Quoting from page 132 of Collie Concept, 2nd edition, 1988
"It is important that we should be aware and understand that there is a variation in the genetic color inheritance factor in many breeds and other species. When it is understood how the color pattern produces, then our tolerance level increases."
"A rare commodity is an open mind and the willingness to try the unfamiliar and take a calculated risk, if necessary, to produce quality if the virtues are present in the prospective pair, regardless of color. Dedicated breeders who are interested in the welfare and progress of a breed do not want to see a radical, convulsive revolution; but I have never understood the stigma attached to sable/blue merle breeding or a blue to blue. We are bridled and restrained by heresay, but years of experience and exposure encourages some fanciers to delve into the more mysterious unions that require depth of thought and planning. A sable merle can unfold a prismatic combination, all in one package."
"If several daring breeders had not tried the unconventional unions decades ago, we would not have had some of the outstanding specimens. It might have been many more years before we learned that a sable to blue merle breeding can produce an attractive silvery blue. The gamble in the sable to blue merle breeding is that a sable merle can have blue eyes. If (continued on page 133)"
"… you are and adventurous sort, ther is nothing in the Standard to prevent exhibition of a blue-eyed sable merle. Your dog may be penalized and thusly top awards may be elusive, but there is no disqualification. The only disqualifications are the American Kennel Club rules for all breeds for the presence of monorchidism or cryptorchidism."
"Many Fanciers have questioned whether the Standard could be changed to accept sable merles as an additonal color rather than reading as four colors, and to possibly allow blue eyes, eliminating any discrimination. This could possibly come to pass within a few years."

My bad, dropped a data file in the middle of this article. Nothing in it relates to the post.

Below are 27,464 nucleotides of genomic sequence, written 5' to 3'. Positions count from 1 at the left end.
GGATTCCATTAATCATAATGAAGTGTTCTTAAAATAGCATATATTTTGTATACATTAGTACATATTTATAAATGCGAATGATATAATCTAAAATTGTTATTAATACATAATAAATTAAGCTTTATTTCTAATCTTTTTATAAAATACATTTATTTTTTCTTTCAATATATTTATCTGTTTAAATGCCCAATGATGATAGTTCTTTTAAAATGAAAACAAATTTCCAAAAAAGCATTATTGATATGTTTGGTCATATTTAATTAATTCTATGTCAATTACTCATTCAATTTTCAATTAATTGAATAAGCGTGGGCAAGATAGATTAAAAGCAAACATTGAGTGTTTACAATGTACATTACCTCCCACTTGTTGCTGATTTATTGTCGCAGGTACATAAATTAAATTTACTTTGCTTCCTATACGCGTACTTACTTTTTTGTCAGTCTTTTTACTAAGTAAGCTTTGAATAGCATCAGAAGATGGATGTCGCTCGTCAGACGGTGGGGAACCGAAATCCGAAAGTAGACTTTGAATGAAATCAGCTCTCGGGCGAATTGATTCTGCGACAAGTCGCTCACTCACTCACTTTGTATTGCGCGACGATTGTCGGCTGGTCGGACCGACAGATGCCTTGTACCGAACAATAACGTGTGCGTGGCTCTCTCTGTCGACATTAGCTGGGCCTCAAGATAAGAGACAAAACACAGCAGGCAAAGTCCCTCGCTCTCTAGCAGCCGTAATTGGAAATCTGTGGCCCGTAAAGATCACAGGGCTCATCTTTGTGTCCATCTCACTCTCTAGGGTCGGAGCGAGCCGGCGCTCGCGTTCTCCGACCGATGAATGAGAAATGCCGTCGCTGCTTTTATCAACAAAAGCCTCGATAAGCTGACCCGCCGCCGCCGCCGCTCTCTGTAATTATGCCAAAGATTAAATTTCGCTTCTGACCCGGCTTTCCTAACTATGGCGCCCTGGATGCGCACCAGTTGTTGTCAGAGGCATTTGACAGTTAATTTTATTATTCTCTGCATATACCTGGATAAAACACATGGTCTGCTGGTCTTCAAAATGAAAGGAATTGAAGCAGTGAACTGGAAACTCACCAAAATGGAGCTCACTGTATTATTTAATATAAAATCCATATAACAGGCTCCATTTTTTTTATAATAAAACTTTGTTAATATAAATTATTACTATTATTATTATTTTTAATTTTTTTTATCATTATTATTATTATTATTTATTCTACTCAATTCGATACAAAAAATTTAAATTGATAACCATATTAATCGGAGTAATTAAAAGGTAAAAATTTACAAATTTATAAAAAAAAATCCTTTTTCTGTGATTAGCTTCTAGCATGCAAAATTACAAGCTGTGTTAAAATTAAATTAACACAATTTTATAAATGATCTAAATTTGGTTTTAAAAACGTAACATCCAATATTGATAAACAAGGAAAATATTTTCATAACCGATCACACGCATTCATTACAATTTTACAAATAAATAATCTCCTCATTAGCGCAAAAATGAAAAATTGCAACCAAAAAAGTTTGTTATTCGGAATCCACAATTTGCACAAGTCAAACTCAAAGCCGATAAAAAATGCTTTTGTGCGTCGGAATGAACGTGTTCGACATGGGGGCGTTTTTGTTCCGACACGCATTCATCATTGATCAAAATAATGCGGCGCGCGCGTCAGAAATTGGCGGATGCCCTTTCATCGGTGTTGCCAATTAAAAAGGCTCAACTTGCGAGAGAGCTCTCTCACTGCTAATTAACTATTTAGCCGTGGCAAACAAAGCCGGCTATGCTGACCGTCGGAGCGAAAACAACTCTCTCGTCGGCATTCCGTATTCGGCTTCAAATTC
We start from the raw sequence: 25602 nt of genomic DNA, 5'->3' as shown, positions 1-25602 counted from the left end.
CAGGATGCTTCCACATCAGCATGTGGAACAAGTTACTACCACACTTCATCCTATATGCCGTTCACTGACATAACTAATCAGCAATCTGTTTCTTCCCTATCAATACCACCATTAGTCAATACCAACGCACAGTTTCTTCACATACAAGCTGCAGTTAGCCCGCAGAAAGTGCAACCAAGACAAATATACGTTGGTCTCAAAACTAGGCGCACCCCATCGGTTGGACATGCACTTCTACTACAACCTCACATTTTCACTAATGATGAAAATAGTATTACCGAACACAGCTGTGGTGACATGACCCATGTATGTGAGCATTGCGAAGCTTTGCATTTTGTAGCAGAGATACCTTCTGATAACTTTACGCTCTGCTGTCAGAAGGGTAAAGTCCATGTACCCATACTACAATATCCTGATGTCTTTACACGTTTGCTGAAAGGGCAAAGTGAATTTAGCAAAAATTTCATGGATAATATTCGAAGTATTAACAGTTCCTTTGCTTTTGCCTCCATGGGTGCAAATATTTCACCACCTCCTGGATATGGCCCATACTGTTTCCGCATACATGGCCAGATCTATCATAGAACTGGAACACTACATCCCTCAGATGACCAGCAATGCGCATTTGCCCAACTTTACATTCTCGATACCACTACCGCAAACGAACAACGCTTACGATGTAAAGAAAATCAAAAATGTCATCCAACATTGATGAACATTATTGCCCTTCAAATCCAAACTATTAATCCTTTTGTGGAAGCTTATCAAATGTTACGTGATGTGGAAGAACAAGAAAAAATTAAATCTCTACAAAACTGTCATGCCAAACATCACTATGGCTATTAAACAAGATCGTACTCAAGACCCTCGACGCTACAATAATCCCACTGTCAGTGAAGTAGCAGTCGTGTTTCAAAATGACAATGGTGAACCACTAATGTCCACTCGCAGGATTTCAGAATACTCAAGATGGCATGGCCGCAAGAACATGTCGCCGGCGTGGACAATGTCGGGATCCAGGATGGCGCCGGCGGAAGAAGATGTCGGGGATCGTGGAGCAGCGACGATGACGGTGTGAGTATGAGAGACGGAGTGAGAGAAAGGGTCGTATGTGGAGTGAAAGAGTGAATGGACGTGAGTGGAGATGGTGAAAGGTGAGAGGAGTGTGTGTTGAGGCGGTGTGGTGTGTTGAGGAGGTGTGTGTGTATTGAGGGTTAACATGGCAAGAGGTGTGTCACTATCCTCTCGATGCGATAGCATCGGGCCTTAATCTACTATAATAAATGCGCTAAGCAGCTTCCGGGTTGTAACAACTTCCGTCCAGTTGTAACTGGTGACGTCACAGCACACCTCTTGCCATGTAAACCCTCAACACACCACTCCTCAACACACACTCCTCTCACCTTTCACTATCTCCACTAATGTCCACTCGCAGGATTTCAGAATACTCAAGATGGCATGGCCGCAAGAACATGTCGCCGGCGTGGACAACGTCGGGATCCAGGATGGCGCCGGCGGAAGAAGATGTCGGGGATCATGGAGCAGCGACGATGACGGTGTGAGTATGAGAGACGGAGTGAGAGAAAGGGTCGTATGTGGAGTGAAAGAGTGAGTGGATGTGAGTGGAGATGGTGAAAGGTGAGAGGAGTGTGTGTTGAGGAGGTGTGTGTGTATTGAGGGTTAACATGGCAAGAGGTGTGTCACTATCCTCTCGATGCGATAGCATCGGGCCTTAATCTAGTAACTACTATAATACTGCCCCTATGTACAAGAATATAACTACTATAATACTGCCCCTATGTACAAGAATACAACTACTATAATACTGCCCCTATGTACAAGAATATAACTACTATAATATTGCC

"A few daring breeders have gambled and kept "defective whites" from a blue merle to blue merle union and learned, to the amazement of many, that they are NOT impaired in sight or hearing. This courageous experiment by a few breeders had been a progressive step in several ways. We have learned that not all white merles are "defective," having passed an ophthalmic examination, with sometimes, better visual acuity ratings than other colored members of the breed and the bonus is, blue merles have increased in popularity with exhibitors and the pet buying public. For those wanting to increase the probable percentage of blue merles in a litter there are white merles of quality to incorporate into a color/breeding program. An interesting side light to this color situation is that in some instances the sable/merles and white/merles are the select quality individuals in a litter. Is nature conveying a subtle message to breeders?"
"The Standard explicitly allows four colors buy predjudice prevails. It is a wise exhibitor who knows which judges to avoid and where to invest the entry fee when a particular color is the judge's favorite."
"True Collie expression is inevitable regardless of color or because of the head properties. You should see and feel the same sense of awareness that the Collie has a unique countenance whether it is a tri, blue, sable or white."
Then there are photos on pages 134-135 of all colors, including sable merles …